Iiro Rantala takes us through a kaleidoscope of different sound worlds, bringing a virtuoso sense of flow, melodic richness, drama and wide-screen technicolor emotion: "Veneziana" is an enlivening and highly distinctive portrait of a city. One might call it programme music, but it is of a kind that only Iiro Rantala can write...where the listener, as in the winding streets of Venice, will find a new surprise behind every musical corner: Viva Venezia!!!

Iiro Rantala, piano & conductor
Mitglieder der Berliner Philharmoniker:
Marlene Ito, violin
Eva Tomasi, violin
Martin Stegner, viola
Dávid Adorján, cello
Esko Laine, double bass
Jelka Weber, flute
Sofia Zamora Meseguer, oboe
Matic Kuder, clarinet
Selim Aykal, bassoon
Johannes Lamotke, horn

Iiro Rantala
“Intelligence, humour, lots of sentiment, unpredictable ideas and finest piano-craftsmanship.” (FAZ) – Finnish pianist Iiro Rantala simply is “a natural phenomenon on the keys.” (Jazz thing). For almost twenty years he conquered the jazz stages of Europe and beyond with his anarchist Trio Töykeät. His following ACT-debut album “Lost Heroes” marked a turning point in Rantala’s music: The wild, unchecked energy of earlier days made room for more melodic, harmonic and elaborate notes – although Rantala’s wit always shines through. And so do his outstanding, classically trained technical skills. In many ways Rantala succeeds in connecting elements that often seem contradictory: He is a critically acclaimed artist and has, among others, received highly esteemed awards like the Annual German Record Critic’s Award, the ECHO Jazz Award and the Finnish EMMA Award – and at the same times manages to wow broad audiences from many different directions. He regularly appears on major jazz festivals and clubs, but at the same time in world-famous classical music halls like the Berlin Philharmonic, Elbphilharmonie Hamburg, The Berlin Konzerthaus or the Cologne Philharmonic – solo, as a leader of various trios – and also with full orchestra. His musical scope ranges from jazz over classical to pop and Scandinavian folk and song tradition. With lots of sentiment and melancholy but also with tons of wit and charm. In short: A true master of modern piano playing without borders.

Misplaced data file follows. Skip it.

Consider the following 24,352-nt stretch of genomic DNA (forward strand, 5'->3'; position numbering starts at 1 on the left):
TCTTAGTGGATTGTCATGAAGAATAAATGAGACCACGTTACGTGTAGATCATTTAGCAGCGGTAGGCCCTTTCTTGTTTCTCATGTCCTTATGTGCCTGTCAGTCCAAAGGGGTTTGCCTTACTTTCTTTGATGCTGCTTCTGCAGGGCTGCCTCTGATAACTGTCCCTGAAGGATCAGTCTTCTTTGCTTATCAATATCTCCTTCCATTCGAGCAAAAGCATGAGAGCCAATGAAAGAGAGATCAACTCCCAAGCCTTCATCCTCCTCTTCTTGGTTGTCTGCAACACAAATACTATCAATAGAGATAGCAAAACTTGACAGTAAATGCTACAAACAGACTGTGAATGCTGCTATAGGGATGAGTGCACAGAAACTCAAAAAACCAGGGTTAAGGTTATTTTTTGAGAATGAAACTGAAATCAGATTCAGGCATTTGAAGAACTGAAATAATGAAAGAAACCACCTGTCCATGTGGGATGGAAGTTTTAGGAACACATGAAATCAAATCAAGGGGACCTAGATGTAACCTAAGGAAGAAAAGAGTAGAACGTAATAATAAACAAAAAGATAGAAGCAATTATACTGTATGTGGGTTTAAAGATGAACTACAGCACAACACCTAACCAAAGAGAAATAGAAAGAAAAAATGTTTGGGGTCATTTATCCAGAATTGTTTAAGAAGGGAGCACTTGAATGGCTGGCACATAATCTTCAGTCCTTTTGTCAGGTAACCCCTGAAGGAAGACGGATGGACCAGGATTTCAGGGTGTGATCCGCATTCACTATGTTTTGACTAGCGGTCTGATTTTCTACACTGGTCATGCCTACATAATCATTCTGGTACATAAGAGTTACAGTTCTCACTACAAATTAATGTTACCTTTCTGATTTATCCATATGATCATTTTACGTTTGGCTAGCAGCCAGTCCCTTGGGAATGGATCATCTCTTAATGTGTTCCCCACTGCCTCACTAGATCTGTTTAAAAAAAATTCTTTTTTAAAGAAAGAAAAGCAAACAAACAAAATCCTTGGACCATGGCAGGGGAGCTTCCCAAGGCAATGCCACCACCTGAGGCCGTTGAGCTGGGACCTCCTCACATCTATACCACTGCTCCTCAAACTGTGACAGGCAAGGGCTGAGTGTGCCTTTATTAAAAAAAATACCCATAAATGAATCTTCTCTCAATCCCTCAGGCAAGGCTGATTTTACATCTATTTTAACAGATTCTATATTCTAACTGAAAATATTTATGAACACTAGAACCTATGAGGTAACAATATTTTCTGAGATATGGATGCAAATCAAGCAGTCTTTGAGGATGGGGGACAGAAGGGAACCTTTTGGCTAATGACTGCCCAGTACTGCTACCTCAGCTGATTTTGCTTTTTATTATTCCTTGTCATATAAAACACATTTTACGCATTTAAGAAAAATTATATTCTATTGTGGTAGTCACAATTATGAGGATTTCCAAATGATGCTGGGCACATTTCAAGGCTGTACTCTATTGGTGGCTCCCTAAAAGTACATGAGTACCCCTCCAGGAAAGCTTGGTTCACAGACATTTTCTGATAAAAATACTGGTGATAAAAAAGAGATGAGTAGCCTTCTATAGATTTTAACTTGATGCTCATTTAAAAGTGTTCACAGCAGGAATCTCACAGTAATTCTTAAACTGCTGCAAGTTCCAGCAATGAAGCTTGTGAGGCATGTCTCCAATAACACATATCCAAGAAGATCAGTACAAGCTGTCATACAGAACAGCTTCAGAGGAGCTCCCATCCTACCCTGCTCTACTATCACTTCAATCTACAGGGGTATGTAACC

At the same time Iiro Rantala is a strong force in classical and contemporary music, bringing the verve, wit and expressiveness of his jazz background to his interpretations of Mozart, Gershwin, Beethoven and others. Already at the age of six, Iiro Rantala started singing classical music in the reknown boy’s choir “Cantores Minores” and later took up a study of classical piano at the Sibelius Academy in Helsinki. Soon after Rantala collaborated with Finnish classical greats such as the Finnish Radio Symphony Orchestra, the Tapiola Sinfonietta and Finnish violin greatest Pekka Kuusisto and, later on, also with international orchestras such as the Belgrade Symphony Orchestra, Stockholm Kunglika Filharmonikerna and Västerås Sinfonietta.

He performed at world famous venues such as Cologne Philharmonie, Elbphilharmonie Hamburg, Berlin Philharmonic or Konzerthaus Berlin. In 2017 Rantala’s first piano concerto “Concerto for piano and concerto in G#majAb” was premiered in Helsinki, orchestrated by the Finnish violinist, composer and conductor Jaakko Kuusisto. One year later, in 2018, Iiro Rantala’s opera “Sanatorio Express” premiered at the Finnish National Opera. In 2018 Iiro Rantala recorded and performed the programme “Mozart, Bernstein, Lennon” (ACT) together with the Deutsche Kammerphilharmonie Bremen, which received great critical acclaim in both, the jazz and classical world and got nominated for the International Classical Music Award. In 2020, the new recording “Playing Gershwin” with the Deutsche Kammerphilharmonie Bremen will be released on ACT.

Booklet for Veneziana